All eyes are on a cloud of gas, known as G2, that is spiralling towards its doom at the centre of the Milky Way. Discovered in 2011 and with a mass that is three times that of the Earth, G2 is approaching the supermassive black hole, Sagittarius A* — the bright spot in this image from ESA's Herschel space observatory; the blue region shows gas within 10 light-years of the black hole, with hot infalling gas appearing orange. Astronomers first thought the encounter would occur in late 2013, but now estimate the show will begin in early 2014.


Owing to dust obscuring G2 as it moves rapidly away along our line of sight, the exact nature of the cloud remains unclear. If it is indeed a gas cloud, as originally reported, it was probably formed by the collision of stellar winds. However, some evidence suggests it may be an unresolved star. In any case, the onset of tidal shearing, due to gravitational interactions with the tidal field of the black hole, is already measurable.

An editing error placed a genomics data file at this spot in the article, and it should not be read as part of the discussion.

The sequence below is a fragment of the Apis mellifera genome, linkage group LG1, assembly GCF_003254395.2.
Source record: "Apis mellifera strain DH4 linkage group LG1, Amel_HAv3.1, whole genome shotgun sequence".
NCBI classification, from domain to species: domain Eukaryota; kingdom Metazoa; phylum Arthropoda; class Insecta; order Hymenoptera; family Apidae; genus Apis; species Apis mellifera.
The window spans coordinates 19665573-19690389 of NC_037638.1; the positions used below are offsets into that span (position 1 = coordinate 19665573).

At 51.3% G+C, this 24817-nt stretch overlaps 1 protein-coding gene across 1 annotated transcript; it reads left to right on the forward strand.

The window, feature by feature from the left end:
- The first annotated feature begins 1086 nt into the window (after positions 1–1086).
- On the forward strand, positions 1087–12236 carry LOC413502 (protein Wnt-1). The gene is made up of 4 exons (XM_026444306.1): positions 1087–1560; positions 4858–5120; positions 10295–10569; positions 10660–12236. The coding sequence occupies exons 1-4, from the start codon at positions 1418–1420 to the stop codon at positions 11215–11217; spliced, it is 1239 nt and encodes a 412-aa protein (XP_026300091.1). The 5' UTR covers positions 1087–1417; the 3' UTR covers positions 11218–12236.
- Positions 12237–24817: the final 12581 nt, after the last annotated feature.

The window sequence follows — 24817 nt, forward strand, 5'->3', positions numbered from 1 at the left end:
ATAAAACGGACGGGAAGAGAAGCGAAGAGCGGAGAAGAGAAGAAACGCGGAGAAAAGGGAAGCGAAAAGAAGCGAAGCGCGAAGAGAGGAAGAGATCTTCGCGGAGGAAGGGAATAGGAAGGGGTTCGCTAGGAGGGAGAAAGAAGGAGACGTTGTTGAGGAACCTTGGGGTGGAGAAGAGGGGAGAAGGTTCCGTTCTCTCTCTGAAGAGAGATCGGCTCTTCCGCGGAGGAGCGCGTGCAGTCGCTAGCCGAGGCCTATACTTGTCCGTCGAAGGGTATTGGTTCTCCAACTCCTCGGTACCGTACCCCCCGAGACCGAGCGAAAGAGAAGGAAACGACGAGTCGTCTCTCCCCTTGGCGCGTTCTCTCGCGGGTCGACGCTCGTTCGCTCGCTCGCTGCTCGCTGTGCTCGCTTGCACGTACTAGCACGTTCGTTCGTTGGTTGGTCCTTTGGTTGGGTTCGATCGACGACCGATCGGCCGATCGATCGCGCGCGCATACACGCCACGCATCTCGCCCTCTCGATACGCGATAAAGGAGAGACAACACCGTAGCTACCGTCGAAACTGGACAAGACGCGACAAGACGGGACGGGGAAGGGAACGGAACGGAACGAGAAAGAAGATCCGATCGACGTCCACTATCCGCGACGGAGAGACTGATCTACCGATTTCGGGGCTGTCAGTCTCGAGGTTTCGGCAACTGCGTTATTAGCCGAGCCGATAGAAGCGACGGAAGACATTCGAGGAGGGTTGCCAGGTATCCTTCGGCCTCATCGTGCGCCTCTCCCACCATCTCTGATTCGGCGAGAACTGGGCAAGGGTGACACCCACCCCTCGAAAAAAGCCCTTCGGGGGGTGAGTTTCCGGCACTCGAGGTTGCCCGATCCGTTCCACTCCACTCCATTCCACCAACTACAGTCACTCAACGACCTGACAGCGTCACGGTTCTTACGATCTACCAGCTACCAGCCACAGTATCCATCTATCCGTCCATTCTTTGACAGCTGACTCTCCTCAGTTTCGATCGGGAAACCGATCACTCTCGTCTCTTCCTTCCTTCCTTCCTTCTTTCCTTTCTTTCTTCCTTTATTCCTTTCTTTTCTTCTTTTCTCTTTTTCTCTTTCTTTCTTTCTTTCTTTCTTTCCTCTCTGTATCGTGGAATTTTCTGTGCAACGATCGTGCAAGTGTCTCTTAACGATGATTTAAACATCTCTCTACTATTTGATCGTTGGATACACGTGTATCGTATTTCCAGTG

Although many theories and predictions exist for the fate of G2 (summarized in a preprint by Stefan Gillessen et al.,; 2013), only time will tell. A gas cloud would be completely disrupted by Sagittarius A*, possibly creating a glow for a year or more and/or a large flare; a star, however, could escape unharmed and subsequently reform its gas cover. NASA's Swift space telescope is providing daily updates in the X-ray band, where the most stunning changes will occur.